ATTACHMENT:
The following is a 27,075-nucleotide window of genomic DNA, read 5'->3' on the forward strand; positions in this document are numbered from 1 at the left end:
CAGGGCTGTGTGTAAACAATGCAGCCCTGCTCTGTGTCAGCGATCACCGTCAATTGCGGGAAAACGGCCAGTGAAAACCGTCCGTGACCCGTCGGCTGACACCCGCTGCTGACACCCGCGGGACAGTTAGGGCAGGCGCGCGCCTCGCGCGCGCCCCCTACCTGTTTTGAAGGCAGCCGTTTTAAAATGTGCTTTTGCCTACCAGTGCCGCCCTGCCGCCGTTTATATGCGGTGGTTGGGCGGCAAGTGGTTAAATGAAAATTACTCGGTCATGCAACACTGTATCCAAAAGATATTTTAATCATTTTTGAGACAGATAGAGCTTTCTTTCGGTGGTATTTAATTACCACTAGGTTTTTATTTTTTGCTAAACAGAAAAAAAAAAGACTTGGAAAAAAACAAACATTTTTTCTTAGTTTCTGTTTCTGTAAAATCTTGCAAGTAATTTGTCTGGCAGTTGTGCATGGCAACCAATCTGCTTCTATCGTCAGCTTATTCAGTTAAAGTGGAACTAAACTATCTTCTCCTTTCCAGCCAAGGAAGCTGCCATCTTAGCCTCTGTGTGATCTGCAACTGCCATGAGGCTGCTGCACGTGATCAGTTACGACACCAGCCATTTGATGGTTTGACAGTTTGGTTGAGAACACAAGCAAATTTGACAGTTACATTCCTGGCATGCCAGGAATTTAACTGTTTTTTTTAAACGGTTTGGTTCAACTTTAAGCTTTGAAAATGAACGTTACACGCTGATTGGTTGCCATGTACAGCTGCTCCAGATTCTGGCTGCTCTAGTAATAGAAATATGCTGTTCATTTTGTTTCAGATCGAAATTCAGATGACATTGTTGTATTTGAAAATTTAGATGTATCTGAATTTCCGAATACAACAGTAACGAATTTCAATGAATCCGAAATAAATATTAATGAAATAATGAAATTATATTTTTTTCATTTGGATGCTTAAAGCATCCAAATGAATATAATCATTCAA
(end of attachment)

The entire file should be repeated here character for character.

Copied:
The following is a 27,075-nucleotide window of genomic DNA, read 5'->3' on the forward strand; positions in this document are numbered from 1 at the left end:
CAGGGCTGTGTGTAAACAATGCAGCCCTGCTCTGTGTCAGCGATCACCGTCAATTGCGGGAAAACGGCCAGTGAAAACCGTCCGTGACCCGTCGGCTGACACCCGCTGCTGACACCCGCGGGACAGTTAGGGCAGGCGCGCGCCTCGCGCGCGCCCCCTACCTGTTTTGAAGGCAGCCGTTTTAAAATGTGCTTTTGCCTACCAGTGCCGCCCTGCCGCCGTTTATATGCGGTGGTTGGGCGGCAAGTGGTTAAATGAAAATTACTCGGTCATGCAACACTGTATCCAAAAGATATTTTAATCATTTTTGAGACAGATAGAGCTTTCTTTCGGTGGTATTTAATTACCACTAGGTTTTTATTTTTTGCTAAACAGAAAAAAAAAAGACTTGGAAAAAAACAAACATTTTTTCTTAGTTTCTGTTTCTGTAAAATCTTGCAAGTAATTTGTCTGGCAGTTGTGCATGGCAACCAATCTGCTTCTATCGTCAGCTTATTCAGTTAAAGTGGAACTAAACTATCTTCTCCTTTCCAGCCAAGGAAGCTGCCATCTTAGCCTCTGTGTGATCTGCAACTGCCATGAGGCTGCTGCACGTGATCAGTTACGACACCAGCCATTTGATGGTTTGACAGTTTGGTTGAGAACACAAGCAAATTTGACAGTTACATTCCTGGCATGCCAGGAATTTAACTGTTTTTTTTAAACGGTTTGGTTCAACTTTAAGCTTTGAAAATGAACGTTACACGCTGATTGGTTGCCATGTACAGCTGCTCCAGATTCTGGCTGCTCTAGTAATAGAAATATGCTGTTCATTTTGTTTCAGATCGAAATTCAGATGACATTGTTGTATTTGAAAATTTAGATGTATCTGAATTTCCGAATACAACAGTAACGAATTTCAATGAATCCGAAATAAATATTAATGAAATAATGAAATTATATTTTTTTCATTTGGATGCTTAAAGCATCCAAATGAATATAATCATTCAA